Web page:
Archive for undertale

Why not Undertale?

Posted in Game Criticism, Game Design, Game Design Essays, Games, Rants with tags , , on December 29, 2016 by Matthew VanDevander

Undertale screenshot
I’m not sure what to do about Undertale. I have gotten multiple requests to write some kind of piece or video about it. I obviously want to do things that my backers want and request sometimes, but I also am a bit torn about doing in-depth work about games that I don’t particularly like. (Way to not bury the lede.)

I suppose I should preface all of this by saying that I have not actually played Undertale and am perhaps still open to the possibility that there is some great aspect of the game that I am just not getting. I did play the demo version of the game that was released way back in 2013 ( a full two years before the final release), which consists of a somewhat less developed version of the start of the final game, and I have watched a decent chunk (the first 4-5 hours) of the release version being played by my brother.

So, I don’t offer my opinion as coming from some place of authority about the game. This is really just more of a rant. I would obviously make a further effort to play the game if I were doing a real in-depth analysis piece.

But…thoughts

I feel like, generally speaking, it isn’t my thing. The core value proposition of the game is its humor. Not really the story per-se, as the plot itself is pretty threadbare, mostly proceeding from one non-sequitur anecdote to another. And although it’s a genuinely funny and charming game, there have been lots of other genuinely funny and charming games over the years, including the game that Undertale so clearly borrows its aesthetics from: Earthbound.

Earthbound is a game I heard people raving about for so long that I decided to check it out a few years back. My conclusion there is much the same as it is with Undertale: It’s a clever game, with some genuinely effective humor and quirky characters. Earthbound in particular had some quite innovative design decisions in the genre for its time, but my overall experience with Earthbound was that once I put it down, I didn’t feel very compelled to pick it back up. The game seemed overly long, as most JRPGs are, and the humor felt stretched a bit thin.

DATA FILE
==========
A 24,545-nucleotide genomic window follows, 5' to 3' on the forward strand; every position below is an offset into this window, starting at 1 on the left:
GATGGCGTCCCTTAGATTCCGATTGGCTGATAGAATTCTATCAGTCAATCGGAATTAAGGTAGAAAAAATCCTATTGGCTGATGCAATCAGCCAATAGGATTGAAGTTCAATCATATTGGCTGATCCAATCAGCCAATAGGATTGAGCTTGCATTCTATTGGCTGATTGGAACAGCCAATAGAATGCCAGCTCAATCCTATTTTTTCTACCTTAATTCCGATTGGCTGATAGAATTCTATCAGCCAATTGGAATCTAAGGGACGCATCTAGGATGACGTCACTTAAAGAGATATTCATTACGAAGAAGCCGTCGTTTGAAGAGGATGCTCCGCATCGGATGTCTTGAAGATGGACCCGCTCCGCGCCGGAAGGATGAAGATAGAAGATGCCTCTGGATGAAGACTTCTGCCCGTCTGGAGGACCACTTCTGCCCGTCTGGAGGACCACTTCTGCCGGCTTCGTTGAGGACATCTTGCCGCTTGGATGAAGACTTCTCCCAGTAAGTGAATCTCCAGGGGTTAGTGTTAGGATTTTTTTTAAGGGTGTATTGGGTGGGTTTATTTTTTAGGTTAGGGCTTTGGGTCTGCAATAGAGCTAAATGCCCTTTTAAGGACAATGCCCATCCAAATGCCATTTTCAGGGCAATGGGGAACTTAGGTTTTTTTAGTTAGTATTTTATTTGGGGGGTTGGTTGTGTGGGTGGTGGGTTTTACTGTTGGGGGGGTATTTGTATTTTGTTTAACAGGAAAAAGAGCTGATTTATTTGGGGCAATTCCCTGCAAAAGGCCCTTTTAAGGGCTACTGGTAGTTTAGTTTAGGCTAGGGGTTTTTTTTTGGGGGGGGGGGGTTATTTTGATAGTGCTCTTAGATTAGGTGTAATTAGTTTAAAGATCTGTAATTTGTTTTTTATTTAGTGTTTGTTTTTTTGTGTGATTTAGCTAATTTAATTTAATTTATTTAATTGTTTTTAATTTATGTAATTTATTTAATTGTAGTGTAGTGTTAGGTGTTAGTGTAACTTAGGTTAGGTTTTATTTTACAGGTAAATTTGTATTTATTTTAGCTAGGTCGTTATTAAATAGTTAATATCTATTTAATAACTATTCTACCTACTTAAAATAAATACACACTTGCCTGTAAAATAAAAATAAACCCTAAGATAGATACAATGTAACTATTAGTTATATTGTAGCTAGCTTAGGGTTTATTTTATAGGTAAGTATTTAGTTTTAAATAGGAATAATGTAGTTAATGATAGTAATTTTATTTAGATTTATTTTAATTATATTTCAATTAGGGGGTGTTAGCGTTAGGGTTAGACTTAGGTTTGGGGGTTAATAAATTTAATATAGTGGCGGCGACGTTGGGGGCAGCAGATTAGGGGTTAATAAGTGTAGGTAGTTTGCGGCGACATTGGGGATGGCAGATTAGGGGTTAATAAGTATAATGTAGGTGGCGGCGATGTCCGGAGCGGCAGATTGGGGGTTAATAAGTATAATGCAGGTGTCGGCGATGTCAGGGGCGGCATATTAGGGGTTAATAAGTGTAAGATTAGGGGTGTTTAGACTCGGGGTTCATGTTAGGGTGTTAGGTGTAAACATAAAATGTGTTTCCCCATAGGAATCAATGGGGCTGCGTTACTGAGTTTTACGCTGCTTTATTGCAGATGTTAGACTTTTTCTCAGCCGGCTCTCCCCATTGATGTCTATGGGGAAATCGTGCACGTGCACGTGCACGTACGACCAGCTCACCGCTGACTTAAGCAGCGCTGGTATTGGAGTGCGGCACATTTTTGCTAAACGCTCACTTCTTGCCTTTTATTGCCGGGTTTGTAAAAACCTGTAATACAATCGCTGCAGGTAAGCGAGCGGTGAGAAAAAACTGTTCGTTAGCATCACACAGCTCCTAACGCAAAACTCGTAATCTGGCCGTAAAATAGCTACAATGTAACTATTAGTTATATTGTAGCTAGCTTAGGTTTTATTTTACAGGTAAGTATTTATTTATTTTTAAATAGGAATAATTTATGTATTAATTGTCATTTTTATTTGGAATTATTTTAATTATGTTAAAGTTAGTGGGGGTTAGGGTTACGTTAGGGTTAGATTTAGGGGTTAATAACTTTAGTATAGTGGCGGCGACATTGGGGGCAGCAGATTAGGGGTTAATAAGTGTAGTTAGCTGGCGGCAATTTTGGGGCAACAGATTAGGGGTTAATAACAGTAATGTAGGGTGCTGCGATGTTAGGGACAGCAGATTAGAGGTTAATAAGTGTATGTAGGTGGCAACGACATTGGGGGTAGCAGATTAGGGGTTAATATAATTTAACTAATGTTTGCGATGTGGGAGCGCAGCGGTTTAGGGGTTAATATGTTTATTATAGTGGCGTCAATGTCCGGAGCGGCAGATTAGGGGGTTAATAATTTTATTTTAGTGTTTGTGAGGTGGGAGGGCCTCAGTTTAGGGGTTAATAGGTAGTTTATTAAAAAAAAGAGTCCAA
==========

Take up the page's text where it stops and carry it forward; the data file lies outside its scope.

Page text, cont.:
On the plus side, Undertale appears to be a much shorter and digestible game than Earthbound, but mine and my brother’s continued thought when watching him play through it (which he says persisted through the rest of the game that he has played), was “this is fine, but is it ever going to blow my mind?”

And yes, I know about the replayability factor of the game, and how the choices that you make in combat or even by reloading earlier saves affect how characters react to you, but there’s really nothing about what’s already there that’s making me starve for more of it.

Frankly, it’s hard for me to see why anybody is that crazy about the game.

Hype

So, let’s talk about the hype for a second, because I feel like Undertale may be one of the most unfortunately over-hyped games ever. That’s a bold statement, but we’re talking about a game which was literally voted “Best. Game. Ever.” by a community of enthusiasts at GameFAQs, in the year it came out. Perhaps I shouldn’t take that award’s merit too seriously, but it’s fair to say that a lot of people really were crazy about this game.

The other question about hype in general: is hype the fault of the game? I think this question is particularly salient if, as in the case of Undertale, it’s word-of-mouth that lead to such astronomical popularity. It’s not as though Toby Fox was out promoting the game left and right. He certainly wasn’t on stage at Sony press conferences at multiple E3 like some other unfortunately over-hyped game that was released this year. I have never even seen Toby Fox’s face, and the most promotion I saw for the game pre-release was the demo, which I don’t even remember where I found.

So I think in this particular case at least, the answer is no. It’s not Undertale’s fault that it was over-hyped. Perhaps it would be much easier for me to appreciate it for what it is if it weren’t being heralded from the heavens. It is certainly a cute and funny game with clever twists on classic Dragon Quest style combat. It also makes a solid effort to offer the player a sense of freedom about how they approach situations in the story, even if many of your choices are seemingly as binary as “murder” or “not murder.”

Aesthetic

I’d like to go back and talk about the aesthetics of the game. Simply put, I find Undertale to be an ugly looking game. Apart from a few scenes which were not illustrated by the game’s sole author Toby Fox, most of the time the game looks like an early NES game. It’s a similar style to Earthbound, but it honestly looks much worse than that. Thankfully the music is catchy and usually appropriate alongside the story scenes of the game. But overall, the game is not selling itself to me on aesthetic.

Aesthetics perhaps are overvalued by myself and our culture at large, what with plastic surgery and celebrities and all, but it definitely makes an impact on how much I want to play a game.

Conclusions?

I’m not sure that I’ve really done much of use here other than rag on a game that I haven’t even played, but it’s been rolling around in my mind for a bit and there’s certainly a couple thoughts that I think are interesting to think about, in terms of what it is that one person likes about a game versus what another person dislikes. People have wildly differing tastes in the media that they consume, and that’s great. I would never want to tell someone that they are wrong if they really do think that Undertale is the best game ever. It’s just hard for me to see why they feel that way, and I hope that they can appreciate that.

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